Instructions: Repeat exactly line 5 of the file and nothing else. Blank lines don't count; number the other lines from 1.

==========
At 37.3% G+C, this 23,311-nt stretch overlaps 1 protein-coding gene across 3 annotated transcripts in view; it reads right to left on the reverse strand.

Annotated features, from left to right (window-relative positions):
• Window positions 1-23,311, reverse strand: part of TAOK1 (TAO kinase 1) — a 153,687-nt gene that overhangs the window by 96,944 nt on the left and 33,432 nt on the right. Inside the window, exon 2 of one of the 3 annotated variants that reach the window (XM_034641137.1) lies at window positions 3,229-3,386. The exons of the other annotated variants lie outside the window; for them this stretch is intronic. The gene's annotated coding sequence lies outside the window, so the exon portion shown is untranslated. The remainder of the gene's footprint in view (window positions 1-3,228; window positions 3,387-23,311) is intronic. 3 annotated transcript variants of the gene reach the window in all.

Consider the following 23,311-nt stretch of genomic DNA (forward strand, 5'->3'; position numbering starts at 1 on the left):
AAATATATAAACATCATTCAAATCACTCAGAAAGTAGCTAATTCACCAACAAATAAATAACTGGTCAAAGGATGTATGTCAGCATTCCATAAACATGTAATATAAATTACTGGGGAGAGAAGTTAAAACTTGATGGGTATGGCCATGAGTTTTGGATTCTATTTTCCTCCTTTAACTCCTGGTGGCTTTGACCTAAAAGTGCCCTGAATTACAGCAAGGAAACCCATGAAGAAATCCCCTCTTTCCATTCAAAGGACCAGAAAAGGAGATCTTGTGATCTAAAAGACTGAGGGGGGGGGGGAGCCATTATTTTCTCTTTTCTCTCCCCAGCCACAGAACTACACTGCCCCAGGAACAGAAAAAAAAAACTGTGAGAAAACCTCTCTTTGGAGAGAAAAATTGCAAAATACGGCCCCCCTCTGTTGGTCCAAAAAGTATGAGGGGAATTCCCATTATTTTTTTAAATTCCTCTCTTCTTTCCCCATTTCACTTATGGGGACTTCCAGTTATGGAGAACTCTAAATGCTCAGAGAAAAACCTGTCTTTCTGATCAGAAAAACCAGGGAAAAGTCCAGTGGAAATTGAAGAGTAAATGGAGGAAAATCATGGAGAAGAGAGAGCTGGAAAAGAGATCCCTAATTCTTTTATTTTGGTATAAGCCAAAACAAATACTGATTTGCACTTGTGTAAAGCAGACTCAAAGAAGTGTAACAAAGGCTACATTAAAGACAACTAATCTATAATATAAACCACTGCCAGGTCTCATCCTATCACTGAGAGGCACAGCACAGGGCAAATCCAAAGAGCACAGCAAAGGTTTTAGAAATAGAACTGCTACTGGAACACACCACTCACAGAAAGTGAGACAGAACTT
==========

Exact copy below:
AAATATATAAACATCATTCAAATCACTCAGAAAGTAGCTAATTCACCAACAAATAAATAACTGGTCAAAGGATGTATGTCAGCATTCCATAAACATGTAATATAAATTACTGGGGAGAGAAGTTAAAACTTGATGGGTATGGCCATGAGTTTTGGATTCTATTTTCCTCCTTTAACTCCTGGTGGCTTTGACCTAAAAGTGCCCTGAATTACAGCAAGGAAACCCATGAAGAAATCCCCTCTTTCCATTCAAAGGACCAGAAAAGGAGATCTTGTGATCTAAAAGACTGAGGGGGGGGGGGAGCCATTATTTTCTCTTTTCTCTCCCCAGCCACAGAACTACACTGCCCCAGGAACAGAAAAAAAAAACTGTGAGAAAACCTCTCTTTGGAGAGAAAAATTGCAAAATACGGCCCCCCTCTGTTGGTCCAAAAAGTATGAGGGGAATTCCCATTATTTTTTTAAATTCCTCTCTTCTTTCCCCATTTCACTTATGGGGACTTCCAGTTATGGAGAACTCTAAATGCTCAGAGAAAAACCTGTCTTTCTGATCAGAAAAACCAGGGAAAAGTCCAGTGGAAATTGAAGAGTAAATGGAGGAAAATCATGGAGAAGAGAGAGCTGGAAAAGAGATCCCTAATTCTTTTATTTTGGTATAAGCCAAAACAAATACTGATTTGCACTTGTGTAAAGCAGACTCAAAGAAGTGTAACAAAGGCTACATTAAAGACAACTAATCTATAATATAAACCACTGCCAGGTCTCATCCTATCACTGAGAGGCACAGCACAGGGCAAATCCAAAGAGCACAGCAAAGGTTTTAGAAATAGAACTGCTACTGGAACACACCACTCACAGAAAGTGAGACAGAACTT